Restaveks: The Story of Child Slavery in Haiti

Slavery. It is a word that has been associated with heavy chains dragging across fields of cotton, crowded and inhumane ships sailing across the Atlantic and the sound of a whip cracking in the air. It is seen as memories of a cruel history so detached from the present world. However, the historical bans on slavery haven’t erased all the remnants of forced labor from the world. In Haiti, a country liberated by slaves themselves, child slavery remains a reality for the hundreds of thousands affected.

Haiti’s traditional labor system entails sending children from poor rural families to work for wealthy urban families. These 225,000 Haitian children are called “restaveks,” which roughly translates to “to stay with” in Creole. For many impoverished parents, this arrangement lessens their financial burden – they no longer have to pay for their child’s cost of living. They also believe that in exchange for performing menial services and chores, their children will receive a quality education and higher standard of living when becoming restaveks.

However, today’s restavek system of labor has been so exploited by the wealthy that few restaveks receive the benefits they are promised. They are stripped of their basic rights and privileges, such as the ability to attend school, and are forced to work from early morning to late at night. Restavek girls – some as young as four years old – often take on the roles of overworked housewives – cooking for host families, cleaning their homes, and caring for the families’ younger children. Bound by the decisions that they did not make, restaveks lose their childhoods, families, and futures. They are forced to stay in their arrangement and are treated like property.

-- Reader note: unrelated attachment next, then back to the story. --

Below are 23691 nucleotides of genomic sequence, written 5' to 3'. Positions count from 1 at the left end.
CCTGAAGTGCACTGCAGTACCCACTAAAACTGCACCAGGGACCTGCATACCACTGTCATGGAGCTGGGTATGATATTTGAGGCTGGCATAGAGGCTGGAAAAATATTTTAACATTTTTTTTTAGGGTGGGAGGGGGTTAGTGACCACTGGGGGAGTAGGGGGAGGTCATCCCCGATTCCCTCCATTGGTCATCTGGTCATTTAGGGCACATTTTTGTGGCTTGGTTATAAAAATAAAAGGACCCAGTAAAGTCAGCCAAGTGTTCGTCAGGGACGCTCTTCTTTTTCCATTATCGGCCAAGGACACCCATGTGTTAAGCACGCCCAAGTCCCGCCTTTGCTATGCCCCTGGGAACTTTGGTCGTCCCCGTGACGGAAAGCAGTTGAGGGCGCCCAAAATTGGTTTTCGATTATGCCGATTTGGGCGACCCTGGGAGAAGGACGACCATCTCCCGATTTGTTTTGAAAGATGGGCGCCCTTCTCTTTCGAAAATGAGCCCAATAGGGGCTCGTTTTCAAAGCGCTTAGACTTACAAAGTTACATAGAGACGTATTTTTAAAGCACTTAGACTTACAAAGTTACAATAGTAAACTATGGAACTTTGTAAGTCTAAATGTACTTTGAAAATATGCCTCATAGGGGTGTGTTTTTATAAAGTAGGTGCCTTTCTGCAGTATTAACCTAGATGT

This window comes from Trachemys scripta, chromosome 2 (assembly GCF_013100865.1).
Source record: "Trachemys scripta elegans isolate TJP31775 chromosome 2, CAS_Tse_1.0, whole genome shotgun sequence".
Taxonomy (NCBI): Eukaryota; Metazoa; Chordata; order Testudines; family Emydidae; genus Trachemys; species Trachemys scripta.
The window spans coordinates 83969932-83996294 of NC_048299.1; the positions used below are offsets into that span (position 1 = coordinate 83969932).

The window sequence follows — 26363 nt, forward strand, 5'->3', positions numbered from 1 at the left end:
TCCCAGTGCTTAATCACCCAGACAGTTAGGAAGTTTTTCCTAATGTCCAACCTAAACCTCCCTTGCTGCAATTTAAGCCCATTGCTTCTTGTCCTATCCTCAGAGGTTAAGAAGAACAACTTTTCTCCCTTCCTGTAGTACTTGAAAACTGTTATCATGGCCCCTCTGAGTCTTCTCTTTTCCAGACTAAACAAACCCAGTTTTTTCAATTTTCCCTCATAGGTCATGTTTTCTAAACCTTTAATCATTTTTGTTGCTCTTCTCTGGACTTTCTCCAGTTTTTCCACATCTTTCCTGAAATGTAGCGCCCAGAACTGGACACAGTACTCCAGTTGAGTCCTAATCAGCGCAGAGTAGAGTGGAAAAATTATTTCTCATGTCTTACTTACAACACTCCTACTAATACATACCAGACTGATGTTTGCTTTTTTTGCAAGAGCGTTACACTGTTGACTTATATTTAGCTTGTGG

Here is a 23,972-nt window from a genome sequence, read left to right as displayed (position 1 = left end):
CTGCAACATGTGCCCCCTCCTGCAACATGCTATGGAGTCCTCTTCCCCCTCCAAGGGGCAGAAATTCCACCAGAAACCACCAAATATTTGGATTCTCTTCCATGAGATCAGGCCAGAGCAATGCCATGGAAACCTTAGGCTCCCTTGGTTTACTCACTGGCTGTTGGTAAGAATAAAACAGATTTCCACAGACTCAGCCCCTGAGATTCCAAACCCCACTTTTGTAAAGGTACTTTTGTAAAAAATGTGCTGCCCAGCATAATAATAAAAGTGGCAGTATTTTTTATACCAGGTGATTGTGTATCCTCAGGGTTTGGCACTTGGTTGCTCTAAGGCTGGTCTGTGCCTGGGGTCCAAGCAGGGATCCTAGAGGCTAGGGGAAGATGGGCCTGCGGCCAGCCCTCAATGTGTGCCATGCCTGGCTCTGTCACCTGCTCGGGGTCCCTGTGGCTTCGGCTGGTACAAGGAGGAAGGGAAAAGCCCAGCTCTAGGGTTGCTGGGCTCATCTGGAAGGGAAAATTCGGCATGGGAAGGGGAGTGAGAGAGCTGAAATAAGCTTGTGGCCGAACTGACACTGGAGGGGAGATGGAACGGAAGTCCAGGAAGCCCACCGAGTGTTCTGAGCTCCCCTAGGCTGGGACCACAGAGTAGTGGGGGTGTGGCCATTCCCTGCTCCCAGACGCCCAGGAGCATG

Many restaveks also suffer from abuse at the hands of their host families. Some face malnutrition as they receive little nourishment, while others are victims of physical abuse as they are relentlessly beaten. Several are also victims of rape and other forms of sexual abuse. As a result, many restaveks also struggle with mental health issues and suicidal thoughts.

The restavek labor system perpetuates a cycle of rampant abuse and violence. It deprives young children of their basic rights and exploits poorer Haitians. In order to end the restavek system, which is relatively unknown outside of Haiti, people must advocate for the rights of Haitian children. It’s time to demand liberty in a country with such a rich history of freedom and end the cycle of abuse once and for all.

Photo credit: Les Anderson/Upsplash



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